Saturday, February 26, 2011

The End of February is here

It is the end of February and the snow has blanket Absent Jack Acres.

Our flock of Navajos are loving the cold and they voluntarily lay out in the open, covered with snow and chewing their cuds like happy little campers. I wish I could get a photo of them in their leisure mode but as soon as I walk outside the front door they get up to see if there are goodies on the way.

Our yearly ram Faust shows the best contrast of the snow to his brown/black fleece. I so look forward to him covering the flock this next time around and I feel he will bring added dimension to the group.

He has an amazing wool with no crimp at all, a quality that shows off the hair in hair sheep.

As a yearling you can clearly see that the crown of horns he has is going to be very interesting, I am thrilled that his 2 primary horns are fairly balanced and not twisted off in odd directions and shape.

This profile photo shows off his very gentle and pretty face. We are proud of how he is maturing and how sweet his disposition is.
He is so curious and seemingly very smart. This ram is not like any other sheep we have ever owned. Thanks to a great start with a very nice family in Iowa with kids that hung out in the barn all the time.

This also makes him dangerous to appoint as he is not afraid to make physical contact. Too much handling can confuse any hoof stock into thinking humans are equal and what the hoof stock sees as play could mean a hospital visit to you or an unskilled visitor. So a word of caution is always in order. Don't over humanise your hoof stock, they are not dogs so don't expect them to train out like a dog.

Keep in tune for updates and know that you will have the opportunity to have lambs by Faust in your pasture next year.

Trouble with our Web Site & server

Sorry to those of you that have contacted me about not accessing our web site. It appears that there are issues world wide and some servers have black listed access to webs, where the site is served through.

From our side of th issue I have not been able to update anything or post current photos and information. Please be patient as we are hoping that this issue will be resolved and the information I have to share will be added soon.

Thank you from the team at Absent Jack Acres

Saturday, February 19, 2011

Yearling Bulls are Growing

Last year we bought a replacement bull that we named Lakota. He is a white yealing highland bull and we are hoping for some very nice calves colorful calves from him over the next few years. It will be next year before he is big enough to do the job but he is growing fast and appears to be a bit larger then Fozzy was at this age.

Fuzzbuttons; son of Fozzy & Eck is growing nicely as well. I feel that he and his sister would fit into a minitures breeding program perfectly as they are very small and seem not to be growing up or out much.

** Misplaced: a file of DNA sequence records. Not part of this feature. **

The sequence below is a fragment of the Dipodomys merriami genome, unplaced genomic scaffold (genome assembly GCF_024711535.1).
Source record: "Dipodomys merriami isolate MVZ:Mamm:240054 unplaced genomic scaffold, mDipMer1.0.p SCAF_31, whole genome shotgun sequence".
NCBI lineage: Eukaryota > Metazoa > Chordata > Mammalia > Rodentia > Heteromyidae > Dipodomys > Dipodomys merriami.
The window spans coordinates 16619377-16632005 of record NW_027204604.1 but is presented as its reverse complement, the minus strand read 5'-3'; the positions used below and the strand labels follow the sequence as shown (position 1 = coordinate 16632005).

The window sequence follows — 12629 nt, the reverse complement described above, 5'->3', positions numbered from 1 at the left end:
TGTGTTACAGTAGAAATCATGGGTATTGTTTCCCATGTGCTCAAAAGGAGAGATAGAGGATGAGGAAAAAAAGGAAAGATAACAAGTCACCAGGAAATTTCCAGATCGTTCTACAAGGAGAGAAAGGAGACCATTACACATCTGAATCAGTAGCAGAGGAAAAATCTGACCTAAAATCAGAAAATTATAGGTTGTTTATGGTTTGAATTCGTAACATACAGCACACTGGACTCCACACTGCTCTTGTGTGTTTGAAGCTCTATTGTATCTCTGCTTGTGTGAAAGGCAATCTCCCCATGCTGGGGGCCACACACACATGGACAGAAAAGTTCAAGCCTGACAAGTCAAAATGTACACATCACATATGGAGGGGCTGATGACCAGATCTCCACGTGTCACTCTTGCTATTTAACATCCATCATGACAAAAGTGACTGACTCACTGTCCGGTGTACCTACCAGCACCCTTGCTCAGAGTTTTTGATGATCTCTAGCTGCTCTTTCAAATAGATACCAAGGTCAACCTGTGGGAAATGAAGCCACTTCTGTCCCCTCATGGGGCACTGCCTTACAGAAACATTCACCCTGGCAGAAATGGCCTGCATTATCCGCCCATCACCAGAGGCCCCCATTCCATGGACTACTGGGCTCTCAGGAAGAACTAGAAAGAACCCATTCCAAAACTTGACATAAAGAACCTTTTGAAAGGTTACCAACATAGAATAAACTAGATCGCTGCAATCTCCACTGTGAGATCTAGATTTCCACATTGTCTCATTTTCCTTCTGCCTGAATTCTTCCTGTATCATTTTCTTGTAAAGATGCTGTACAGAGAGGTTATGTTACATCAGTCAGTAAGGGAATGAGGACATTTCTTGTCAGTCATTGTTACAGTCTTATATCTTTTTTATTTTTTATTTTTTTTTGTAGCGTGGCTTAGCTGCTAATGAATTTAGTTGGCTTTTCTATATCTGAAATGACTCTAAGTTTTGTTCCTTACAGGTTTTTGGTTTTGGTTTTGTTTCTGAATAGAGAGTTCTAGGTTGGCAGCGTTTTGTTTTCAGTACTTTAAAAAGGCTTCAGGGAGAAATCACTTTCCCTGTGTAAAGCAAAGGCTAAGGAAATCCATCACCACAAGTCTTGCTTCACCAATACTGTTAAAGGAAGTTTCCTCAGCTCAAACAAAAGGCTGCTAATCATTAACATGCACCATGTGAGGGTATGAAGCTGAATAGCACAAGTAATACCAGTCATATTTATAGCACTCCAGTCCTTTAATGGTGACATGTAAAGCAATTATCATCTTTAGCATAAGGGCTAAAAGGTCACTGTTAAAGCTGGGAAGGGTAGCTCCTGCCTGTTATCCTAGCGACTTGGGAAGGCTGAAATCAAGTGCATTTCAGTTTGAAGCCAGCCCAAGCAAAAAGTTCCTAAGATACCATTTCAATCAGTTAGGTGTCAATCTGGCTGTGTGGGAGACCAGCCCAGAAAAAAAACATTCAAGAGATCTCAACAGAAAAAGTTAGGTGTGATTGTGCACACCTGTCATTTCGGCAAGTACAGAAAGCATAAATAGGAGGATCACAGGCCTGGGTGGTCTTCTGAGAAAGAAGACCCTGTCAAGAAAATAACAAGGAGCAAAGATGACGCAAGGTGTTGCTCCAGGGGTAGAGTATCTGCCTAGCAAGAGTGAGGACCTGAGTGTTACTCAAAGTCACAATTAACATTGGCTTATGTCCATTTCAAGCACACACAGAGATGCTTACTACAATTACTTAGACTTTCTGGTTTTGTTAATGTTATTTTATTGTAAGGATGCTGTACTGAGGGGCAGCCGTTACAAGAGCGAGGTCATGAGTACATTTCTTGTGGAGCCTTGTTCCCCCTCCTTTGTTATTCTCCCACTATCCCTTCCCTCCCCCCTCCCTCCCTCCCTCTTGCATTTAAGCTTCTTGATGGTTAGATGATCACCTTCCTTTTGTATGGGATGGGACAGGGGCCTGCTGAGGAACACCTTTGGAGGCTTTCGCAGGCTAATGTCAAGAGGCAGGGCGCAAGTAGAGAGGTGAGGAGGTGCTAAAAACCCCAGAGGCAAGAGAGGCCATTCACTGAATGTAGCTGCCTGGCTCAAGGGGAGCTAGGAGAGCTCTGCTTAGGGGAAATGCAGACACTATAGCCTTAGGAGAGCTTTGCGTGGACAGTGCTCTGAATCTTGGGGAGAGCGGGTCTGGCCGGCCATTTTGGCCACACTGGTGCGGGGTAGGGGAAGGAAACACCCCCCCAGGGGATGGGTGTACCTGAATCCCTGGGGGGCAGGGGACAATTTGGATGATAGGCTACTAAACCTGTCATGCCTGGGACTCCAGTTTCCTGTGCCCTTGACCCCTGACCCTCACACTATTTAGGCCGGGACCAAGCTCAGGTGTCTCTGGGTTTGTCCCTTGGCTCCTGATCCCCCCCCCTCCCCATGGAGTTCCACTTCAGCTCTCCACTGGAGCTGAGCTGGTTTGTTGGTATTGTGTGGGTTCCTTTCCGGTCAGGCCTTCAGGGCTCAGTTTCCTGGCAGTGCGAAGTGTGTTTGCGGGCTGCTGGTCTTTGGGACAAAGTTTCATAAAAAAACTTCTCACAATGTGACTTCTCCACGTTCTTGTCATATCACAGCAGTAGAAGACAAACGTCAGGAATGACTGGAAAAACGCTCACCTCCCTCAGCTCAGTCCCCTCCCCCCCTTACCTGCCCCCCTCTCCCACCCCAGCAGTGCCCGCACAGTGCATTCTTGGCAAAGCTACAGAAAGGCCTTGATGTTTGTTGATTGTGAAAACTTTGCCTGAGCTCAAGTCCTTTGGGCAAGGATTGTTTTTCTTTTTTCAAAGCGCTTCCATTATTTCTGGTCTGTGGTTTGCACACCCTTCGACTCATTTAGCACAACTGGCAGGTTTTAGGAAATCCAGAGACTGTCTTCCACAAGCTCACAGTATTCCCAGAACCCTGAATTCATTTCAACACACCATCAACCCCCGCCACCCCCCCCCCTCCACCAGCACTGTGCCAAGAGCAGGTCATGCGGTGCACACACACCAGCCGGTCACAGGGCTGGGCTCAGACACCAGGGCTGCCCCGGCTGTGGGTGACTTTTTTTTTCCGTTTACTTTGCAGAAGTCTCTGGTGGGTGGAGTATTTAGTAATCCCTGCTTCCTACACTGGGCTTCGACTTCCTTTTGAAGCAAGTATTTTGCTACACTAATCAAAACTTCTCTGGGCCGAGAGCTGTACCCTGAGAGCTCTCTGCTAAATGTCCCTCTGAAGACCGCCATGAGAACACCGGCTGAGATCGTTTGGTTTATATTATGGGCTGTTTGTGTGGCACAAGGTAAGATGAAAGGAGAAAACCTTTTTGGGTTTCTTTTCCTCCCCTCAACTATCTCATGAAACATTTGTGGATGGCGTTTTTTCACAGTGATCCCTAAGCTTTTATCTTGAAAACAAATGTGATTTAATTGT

Highland cattle do come i a minture breed but not naturally, they are bred down by crossing them with Dexters and other man made mini's then back to the highland to get the long hair. Not something we are intereste in pursuing due to the long time that it takes to create them from scratch.

Our big challenge now is to find a home for Fozzy which has proven to be a more daunting task then I had expected. Not a huge market in Nebraska for Highland cattle let alone a mature bull. We sure don't need three bulls ontheproperty but that is where we are right now and something needs to change very soon.

Saturday, February 5, 2011

Spring is Coming

Once again we set on the edge of spring; tired of battling the bone chilling cold of winter and watching the girls all getting wider with their babies inside.

This season will be; once again a good one. I just know it. Our efforts to bring the first flock of Navajo ewes back from such poor conditions has really paid off in their outer condition. They have nice long shiny wool, heavy bodies with bright eyes and bouncing strides. They look exceptionally good.

The Iowa flock was looking good to start with and they have become a beautiful addition to the place for sure and we are anxious to see what the lambs will be like from Joe & Shaker.

Shearing day has not be scheduled yet; we are hoping to have them sheared just before lambing next month so a call to Mr. Littlefield is in order to set the date and from there we will have raw wool to sell. I plan to try my hand at cleaning and preparing the wool for pining and felting this year. Not sure that I will do any good at it but I need to learn how some time and it may as well be now.

To all of you that read my notes; Thank You.